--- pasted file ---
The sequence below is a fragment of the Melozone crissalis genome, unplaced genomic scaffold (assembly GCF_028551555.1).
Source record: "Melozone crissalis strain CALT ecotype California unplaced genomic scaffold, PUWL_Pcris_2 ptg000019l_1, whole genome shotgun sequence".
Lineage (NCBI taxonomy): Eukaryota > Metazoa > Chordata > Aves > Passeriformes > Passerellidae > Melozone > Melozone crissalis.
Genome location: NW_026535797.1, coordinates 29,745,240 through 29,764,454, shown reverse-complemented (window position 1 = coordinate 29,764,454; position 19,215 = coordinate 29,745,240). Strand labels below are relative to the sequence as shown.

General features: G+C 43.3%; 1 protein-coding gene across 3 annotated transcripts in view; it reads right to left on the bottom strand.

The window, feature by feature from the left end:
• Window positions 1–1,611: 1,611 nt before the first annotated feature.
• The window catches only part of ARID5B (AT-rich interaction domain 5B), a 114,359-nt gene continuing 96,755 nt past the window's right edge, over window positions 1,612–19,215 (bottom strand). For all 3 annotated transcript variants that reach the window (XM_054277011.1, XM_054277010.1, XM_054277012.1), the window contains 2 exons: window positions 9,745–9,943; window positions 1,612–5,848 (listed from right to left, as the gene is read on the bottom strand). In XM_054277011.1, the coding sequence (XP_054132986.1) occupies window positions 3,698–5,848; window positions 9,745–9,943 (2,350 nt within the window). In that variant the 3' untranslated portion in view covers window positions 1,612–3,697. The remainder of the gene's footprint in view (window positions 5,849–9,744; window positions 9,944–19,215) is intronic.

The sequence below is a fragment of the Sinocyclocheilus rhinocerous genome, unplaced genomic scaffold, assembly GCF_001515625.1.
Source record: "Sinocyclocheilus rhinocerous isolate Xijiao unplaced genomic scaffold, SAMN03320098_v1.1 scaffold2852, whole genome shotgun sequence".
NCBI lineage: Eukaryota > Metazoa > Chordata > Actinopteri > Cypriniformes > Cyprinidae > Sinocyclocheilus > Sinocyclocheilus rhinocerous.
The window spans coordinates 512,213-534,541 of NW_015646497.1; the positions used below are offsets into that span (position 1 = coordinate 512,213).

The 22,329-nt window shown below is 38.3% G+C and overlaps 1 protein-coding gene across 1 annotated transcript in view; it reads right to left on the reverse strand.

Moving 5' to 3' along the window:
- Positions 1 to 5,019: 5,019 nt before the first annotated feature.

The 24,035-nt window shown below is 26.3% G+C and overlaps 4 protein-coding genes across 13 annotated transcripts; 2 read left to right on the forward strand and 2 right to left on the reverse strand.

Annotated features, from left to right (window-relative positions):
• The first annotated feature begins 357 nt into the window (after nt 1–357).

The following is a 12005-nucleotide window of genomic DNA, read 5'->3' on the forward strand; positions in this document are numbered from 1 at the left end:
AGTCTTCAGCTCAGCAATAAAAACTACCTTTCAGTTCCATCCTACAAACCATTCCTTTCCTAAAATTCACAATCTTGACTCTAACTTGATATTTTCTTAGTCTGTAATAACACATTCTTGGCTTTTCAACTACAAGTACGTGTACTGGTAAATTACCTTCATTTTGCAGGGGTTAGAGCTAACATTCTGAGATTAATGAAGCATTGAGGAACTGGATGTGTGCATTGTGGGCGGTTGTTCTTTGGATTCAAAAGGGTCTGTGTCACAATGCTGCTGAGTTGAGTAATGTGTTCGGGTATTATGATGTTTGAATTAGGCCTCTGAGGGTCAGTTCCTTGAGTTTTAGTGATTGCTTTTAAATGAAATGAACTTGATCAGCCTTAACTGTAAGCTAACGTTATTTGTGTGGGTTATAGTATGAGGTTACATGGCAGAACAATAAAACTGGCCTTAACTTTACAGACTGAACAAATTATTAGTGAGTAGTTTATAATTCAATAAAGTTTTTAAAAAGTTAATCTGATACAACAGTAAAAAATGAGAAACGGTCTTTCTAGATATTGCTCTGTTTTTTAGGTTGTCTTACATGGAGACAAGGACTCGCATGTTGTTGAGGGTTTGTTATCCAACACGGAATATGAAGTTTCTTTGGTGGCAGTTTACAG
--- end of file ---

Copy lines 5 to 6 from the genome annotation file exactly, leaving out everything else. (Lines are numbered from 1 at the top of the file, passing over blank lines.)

General features: G+C 43.3%; 1 protein-coding gene across 3 annotated transcripts in view; it reads right to left on the bottom strand.

The window, feature by feature from the left end: